[16] The results in Figure 2 strongly motivate to use properties of the degree distribution as early warning indicators of the approach to the tipping point. Although there are values of βwhere the degree distribution is clearly bimodal, near the tipping point this distribution is changing substantially and again becomes more unimodal. Hence, the expectation value Ed of the normalized degree distribution d/dmaxis expected to show a strong shift toward larger values as L1 is approached. A similar measure Ecis computed from the distribution of the clustering coefficients, and both will be used as new indicators of early warning.

[17] In Figure 3, the indicator Edshows a strong increase with βwhen the tipping point is approached (solid black curve). The same holds for the indicator Ecplotted as the dashed black curve in Figure 3. As soon as β>0.14 myr−1, a new regime in spatial correlations appears where the degree and clustering distributions become dominated by high values in the deeper ocean. We also computed both indicators when only a part of the grid points are used to compute the degree distribution. The blue (red) curves in Figure 3 arise when only the northern and southern (top and bottom) grid points are taken into account to reconstruct the network. The indicator Edconstructed from the north‒south grid points also smoothly increases with β (and has much better behavior than that for the top‒bottom grid) as it captures the high spatial correlations in the deep ocean.

Figure 3.

Results from the equilibrium flow simulations. The expectation value Ed (solid) of the normalized degree distribution (d/dmax) and the expectation value Ec (dashed) of the distribution of the clustering coefficient versus β. The black curves are for all grid points. The red (blue) curve for the degree shows the indicators for a temperature network where only the bottom and top (northern and southern) boundary grid points of the domain are considered.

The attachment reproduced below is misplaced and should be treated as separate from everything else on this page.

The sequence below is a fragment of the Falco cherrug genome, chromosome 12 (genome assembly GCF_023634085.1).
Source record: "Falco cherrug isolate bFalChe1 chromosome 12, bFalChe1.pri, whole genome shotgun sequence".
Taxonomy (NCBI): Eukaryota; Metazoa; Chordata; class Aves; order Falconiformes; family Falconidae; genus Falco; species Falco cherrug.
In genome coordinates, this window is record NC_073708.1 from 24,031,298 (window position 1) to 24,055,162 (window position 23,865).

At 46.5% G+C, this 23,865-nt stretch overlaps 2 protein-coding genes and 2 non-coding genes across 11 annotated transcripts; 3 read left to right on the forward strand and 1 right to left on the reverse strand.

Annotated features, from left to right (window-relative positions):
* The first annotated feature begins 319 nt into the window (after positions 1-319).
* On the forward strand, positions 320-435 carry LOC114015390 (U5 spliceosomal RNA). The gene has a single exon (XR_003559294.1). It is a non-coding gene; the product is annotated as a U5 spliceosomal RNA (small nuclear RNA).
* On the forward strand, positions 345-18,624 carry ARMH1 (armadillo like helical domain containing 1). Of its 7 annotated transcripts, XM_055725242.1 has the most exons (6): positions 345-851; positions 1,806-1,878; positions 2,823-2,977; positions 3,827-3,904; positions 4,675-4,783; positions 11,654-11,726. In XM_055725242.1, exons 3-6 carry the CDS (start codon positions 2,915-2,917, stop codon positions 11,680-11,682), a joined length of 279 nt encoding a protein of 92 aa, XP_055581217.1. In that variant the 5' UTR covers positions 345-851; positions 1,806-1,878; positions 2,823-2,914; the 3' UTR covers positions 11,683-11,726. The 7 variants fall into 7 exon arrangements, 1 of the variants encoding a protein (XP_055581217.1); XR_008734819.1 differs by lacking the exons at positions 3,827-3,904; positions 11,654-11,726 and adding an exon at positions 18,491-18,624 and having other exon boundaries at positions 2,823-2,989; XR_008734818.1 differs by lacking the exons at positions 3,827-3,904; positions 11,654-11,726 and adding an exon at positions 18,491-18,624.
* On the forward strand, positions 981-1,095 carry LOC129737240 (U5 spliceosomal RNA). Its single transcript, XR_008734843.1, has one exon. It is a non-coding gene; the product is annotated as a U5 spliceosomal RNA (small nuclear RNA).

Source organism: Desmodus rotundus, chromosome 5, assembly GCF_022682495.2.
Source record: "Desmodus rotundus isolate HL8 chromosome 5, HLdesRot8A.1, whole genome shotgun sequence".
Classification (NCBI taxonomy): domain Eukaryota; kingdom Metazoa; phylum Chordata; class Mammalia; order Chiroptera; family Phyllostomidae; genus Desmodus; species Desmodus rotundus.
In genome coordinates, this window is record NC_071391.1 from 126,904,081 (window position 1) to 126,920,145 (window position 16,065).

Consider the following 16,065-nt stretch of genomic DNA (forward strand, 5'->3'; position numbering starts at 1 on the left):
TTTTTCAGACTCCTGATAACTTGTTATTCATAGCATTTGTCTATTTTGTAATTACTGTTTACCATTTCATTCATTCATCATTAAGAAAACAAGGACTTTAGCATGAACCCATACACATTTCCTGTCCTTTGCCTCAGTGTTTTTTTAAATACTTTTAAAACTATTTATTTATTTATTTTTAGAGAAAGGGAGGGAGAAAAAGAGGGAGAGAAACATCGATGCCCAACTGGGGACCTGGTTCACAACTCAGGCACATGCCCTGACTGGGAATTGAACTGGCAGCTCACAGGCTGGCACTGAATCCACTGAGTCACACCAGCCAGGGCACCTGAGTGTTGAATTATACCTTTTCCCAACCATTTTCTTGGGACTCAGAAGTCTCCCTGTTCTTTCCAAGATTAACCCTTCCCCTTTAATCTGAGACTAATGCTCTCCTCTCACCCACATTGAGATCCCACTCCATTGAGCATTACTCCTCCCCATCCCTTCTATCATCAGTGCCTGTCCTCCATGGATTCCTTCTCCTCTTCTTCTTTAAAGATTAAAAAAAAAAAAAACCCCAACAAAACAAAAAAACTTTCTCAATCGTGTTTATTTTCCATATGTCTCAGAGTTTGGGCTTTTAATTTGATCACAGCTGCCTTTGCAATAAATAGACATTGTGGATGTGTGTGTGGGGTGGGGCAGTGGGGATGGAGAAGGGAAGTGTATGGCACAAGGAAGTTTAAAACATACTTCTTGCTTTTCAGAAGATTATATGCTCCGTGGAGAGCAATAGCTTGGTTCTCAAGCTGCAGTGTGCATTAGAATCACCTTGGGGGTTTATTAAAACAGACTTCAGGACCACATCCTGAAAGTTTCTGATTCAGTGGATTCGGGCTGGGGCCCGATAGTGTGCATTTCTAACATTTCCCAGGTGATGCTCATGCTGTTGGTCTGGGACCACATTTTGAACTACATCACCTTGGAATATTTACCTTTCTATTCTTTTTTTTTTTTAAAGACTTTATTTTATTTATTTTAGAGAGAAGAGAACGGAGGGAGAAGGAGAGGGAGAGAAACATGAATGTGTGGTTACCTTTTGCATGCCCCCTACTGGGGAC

3.2 Slowly Forced Flows

[18] We next investigated the performance of both indicators Ec and Edin a transient simulation. Over a period of 35,000 years, β was linearly increased from 0.05 to 0.17 myr−1(Figure 4a), and again noise (η0=0.1) was applied to the freshwater flux. When the zonal dimension of the basin is assumed to be 64°, this amounts to about 10−3 Sv/1000 yr, which is comparable to other model studies [Rahmstorf et al., 2005]. A time series of the maximum value of the MOC (Figure 4a) indicates that the MOC starts collapsing after about 27,000 years (indicated by the vertical dashed line in Figure 4) when β approaches L1. At this time, the actual value of β=0.142 yr−1, which is slightly larger than the value of point B in Figure 1a. Note that because point B is in the multiple equilibrium regime, the MOC can already decrease substantially under the presence of noise even before reaching L1.

Figure 4.

Results from the slowly forced flow simulations. (a) Time series of the maximum value of the MOC. (b) Transient change of β versus time from 0.05 to 0.17 myr−1 in 35,000 years. (c) The (rescaled) lag  − 1 autocorrelation of the projection of the time series onto the first EOF. (d) Power of the fluctuation function, as determined by the DFA procedure, using linear (up marker) and quadratic (down marker) detrending. (e) Standard deviation of the MOC time series shown in Figure 4a. (f) Fraction of the time spent below the 0.5 percentile of the MOC amplitude. (g) Results from the network‒based indicators Ed (circles) and Ec (squares) for the full network as in Figure 3. (h) Same as Figure 4g but now the kurtosis (Kd (circles) and Kc (squares)) is plotted. The vertical dashed line indicates the value of β at the tipping point.